Zack Wheeler pitched effectively, New York's hitters lashed balls all over Chase Field and the Mets walked away with a much-needed win.

What's concerning is what it may cost them down the road.

New York opened a three-game series in the desert with a 7-3 win over the Arizona Diamondbacks on Monday night, but lost Juan Lagares and Curtis Granderson to injuries.

Granderson should be OK in a few days after injuring his left forearm and ribs during a collision with the wall, but Lagares could be out for a little while after straining his right hamstring legging out a grounder.

"We look at the big picture, it's tough for us," Mets manager Terry Collins said. "It's really tough. He's played absolutely great, he's swung the bat well, he's earned that right to be out there every day. For this to happen to him now, it's a tough break for him and a tough break for everybody."

Granderson hit the wall while tracking down a flyball by Miguel Montero in the first inning and left in the sixth as his arm and ribs got progressively sorer. X-rays were negative.

Lagares could be out a little longer.

New York's best hitter at .319, he raced hard down the line on a fielder's choice in the seventh. He tried to stay in the game, but left after consulting with the Mets' trainer.

The injuries overshadowed what had been a solid game for New York, which has yet to get on track early in the season.

David Wright added two RBIs and the Mets had 13 hits to open a three-game series. Wheeler (1-2) worked around traffic to end a five-start winless streak and Carlos Torres got the final eight outs for his first career save.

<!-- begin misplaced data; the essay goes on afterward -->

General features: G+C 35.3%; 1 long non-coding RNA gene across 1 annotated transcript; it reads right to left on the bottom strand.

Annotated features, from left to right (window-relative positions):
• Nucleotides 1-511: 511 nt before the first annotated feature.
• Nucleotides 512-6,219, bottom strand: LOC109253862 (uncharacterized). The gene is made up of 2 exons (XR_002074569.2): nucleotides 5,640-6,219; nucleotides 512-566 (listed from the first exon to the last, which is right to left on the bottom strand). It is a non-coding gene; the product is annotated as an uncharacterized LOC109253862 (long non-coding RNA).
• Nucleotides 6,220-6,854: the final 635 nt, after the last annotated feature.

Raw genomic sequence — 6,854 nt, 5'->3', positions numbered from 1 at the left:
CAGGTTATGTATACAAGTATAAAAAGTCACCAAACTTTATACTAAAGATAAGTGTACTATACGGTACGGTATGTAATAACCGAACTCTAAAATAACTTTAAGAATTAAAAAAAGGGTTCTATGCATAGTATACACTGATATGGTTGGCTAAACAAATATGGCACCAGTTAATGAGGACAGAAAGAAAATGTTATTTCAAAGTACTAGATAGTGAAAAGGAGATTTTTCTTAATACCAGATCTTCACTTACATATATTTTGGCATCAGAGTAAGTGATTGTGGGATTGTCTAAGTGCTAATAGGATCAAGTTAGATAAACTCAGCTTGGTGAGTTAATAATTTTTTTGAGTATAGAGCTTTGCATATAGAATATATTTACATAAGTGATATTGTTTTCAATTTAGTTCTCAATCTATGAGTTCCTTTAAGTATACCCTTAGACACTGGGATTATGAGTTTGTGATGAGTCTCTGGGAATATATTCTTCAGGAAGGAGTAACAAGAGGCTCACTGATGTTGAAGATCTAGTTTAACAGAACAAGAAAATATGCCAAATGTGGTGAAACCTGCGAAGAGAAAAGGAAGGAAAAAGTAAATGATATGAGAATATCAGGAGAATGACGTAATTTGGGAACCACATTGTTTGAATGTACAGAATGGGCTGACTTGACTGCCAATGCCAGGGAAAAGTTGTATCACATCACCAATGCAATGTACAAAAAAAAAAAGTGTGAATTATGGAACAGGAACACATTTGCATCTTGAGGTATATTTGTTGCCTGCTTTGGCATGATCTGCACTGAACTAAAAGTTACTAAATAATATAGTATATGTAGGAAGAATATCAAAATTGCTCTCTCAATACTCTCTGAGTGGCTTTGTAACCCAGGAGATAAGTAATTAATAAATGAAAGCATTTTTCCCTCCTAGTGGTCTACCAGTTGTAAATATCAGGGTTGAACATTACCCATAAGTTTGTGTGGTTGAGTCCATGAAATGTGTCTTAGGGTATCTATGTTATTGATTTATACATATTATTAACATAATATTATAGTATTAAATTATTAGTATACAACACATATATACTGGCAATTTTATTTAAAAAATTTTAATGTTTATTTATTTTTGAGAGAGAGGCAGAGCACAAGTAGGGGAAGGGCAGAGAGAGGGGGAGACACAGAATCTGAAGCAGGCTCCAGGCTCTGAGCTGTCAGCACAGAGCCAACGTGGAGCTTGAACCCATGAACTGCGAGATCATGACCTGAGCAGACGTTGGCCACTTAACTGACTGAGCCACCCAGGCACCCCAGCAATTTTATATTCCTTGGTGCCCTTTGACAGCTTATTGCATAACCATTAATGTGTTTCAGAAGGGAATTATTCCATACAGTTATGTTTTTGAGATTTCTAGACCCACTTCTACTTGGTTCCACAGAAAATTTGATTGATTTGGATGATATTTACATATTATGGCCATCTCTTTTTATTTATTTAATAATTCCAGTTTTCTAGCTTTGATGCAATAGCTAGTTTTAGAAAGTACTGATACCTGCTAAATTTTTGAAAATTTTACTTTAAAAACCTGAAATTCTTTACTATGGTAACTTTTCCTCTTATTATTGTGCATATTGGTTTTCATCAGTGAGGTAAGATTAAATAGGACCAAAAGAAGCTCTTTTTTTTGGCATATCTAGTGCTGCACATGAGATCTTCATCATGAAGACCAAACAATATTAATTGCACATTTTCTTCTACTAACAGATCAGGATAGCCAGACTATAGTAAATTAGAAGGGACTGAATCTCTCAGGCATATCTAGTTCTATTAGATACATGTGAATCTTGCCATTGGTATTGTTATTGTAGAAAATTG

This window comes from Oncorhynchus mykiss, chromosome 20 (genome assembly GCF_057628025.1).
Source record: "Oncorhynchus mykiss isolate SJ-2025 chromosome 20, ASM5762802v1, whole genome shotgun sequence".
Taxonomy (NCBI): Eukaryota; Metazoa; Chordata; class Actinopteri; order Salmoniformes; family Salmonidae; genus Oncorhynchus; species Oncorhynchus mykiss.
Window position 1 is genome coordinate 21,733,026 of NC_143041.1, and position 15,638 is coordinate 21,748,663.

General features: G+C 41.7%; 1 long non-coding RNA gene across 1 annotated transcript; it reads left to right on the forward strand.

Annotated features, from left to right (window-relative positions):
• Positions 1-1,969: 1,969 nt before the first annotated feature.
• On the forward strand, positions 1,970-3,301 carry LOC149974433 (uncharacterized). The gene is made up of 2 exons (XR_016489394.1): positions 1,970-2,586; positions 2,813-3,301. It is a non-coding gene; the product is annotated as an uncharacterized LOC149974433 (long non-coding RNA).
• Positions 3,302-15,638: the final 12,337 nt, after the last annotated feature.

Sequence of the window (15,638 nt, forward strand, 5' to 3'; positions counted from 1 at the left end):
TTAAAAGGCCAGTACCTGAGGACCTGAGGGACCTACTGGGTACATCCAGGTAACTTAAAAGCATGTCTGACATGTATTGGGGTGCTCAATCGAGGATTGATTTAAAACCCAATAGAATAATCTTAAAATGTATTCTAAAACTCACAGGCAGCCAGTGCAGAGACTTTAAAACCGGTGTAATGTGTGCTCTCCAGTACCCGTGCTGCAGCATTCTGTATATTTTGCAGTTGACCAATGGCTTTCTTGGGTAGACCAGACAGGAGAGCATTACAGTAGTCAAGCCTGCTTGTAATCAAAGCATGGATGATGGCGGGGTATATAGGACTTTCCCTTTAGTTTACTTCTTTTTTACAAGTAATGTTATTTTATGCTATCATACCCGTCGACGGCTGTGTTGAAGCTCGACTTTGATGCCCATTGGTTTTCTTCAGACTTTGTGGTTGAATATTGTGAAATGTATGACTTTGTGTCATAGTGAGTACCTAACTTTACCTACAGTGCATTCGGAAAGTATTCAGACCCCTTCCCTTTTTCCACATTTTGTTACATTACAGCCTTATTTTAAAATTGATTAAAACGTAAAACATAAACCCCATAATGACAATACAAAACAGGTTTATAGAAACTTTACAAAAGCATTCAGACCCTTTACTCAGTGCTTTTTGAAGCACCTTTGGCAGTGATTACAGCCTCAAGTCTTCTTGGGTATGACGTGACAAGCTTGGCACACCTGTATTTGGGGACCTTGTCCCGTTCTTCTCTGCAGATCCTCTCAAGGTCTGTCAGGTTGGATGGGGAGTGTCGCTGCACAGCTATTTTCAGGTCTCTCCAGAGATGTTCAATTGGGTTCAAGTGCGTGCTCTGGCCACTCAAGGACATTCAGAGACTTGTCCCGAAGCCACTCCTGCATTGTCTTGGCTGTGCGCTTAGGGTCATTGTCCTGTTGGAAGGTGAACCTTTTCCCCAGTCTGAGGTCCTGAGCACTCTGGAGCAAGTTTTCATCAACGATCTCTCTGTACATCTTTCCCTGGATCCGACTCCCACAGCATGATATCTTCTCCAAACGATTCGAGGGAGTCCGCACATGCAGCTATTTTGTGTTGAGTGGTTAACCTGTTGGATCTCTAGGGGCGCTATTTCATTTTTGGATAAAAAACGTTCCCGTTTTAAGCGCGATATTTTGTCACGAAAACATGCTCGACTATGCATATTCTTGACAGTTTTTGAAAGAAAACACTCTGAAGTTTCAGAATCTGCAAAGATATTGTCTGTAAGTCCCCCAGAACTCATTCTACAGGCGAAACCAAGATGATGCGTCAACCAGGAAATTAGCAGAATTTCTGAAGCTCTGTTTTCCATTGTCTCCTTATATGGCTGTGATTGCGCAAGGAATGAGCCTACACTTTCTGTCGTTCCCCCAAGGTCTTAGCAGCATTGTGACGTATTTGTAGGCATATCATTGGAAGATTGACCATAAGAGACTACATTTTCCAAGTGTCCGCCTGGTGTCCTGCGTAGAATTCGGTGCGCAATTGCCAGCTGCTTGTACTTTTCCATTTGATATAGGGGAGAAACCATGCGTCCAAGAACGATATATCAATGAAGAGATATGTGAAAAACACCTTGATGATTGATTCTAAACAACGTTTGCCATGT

Lagares will be evaluated Tuesday morning to see how severe the injury is.

"Grandy will be OK, but somebody's got to step up, someone else has got to be the guy," Collins said.

The Diamondbacks continued to struggle at home.

Montero had three RBIs, but Josh Collmenter (0-1) gave up three runs the first three innings and Arizona was unable to bounce back, losing its sixth straight at home, the longest streak since Aug. 24-29, 2012.

"We're just not in sync," Diamondbacks manager Kirk Gibson said.

The Mets and Diamondbacks entered this three-game series hoping to get a spark after a difficult start to the season.

Pitching has been a problem during the Mets' mediocre run.

New York is 26th in the majors with a 4.97 ERA and is the worst in baseball at keeping the ball in the yard, giving up 21 homers. Bartolo Colon gave up four on Sunday, when the Mets allowed 11 extra-base hits — tied for second-most in team history — in a 14-2 loss to Anaheim.

Wheeler gave up plenty of baserunners, but no homers and only a couple of runs.

Montero hit a run-scoring double off the right-hander in the first inning — when Granderson crashed into the wall — and added a sacrifice fly in the third. Wheeler worked around runners over the next four innings before being lifted with one out in the seventh.

He allowed two runs on six hits in 6 2-3 innings.

"I did have the three walks, which was a bit of a disappointment, but I did get faster outs," Wheeler said. "I kept my pitch count down, for the most part."

Arizona has struggled with its own pitching woes, entering the game with a baseball-worst 5.95 ERA.

Hoping to give their beleaguered bullpen a rest, the Diamondbacks turned to Collmenter, a one-time starter who turned into an innings-eating reliever.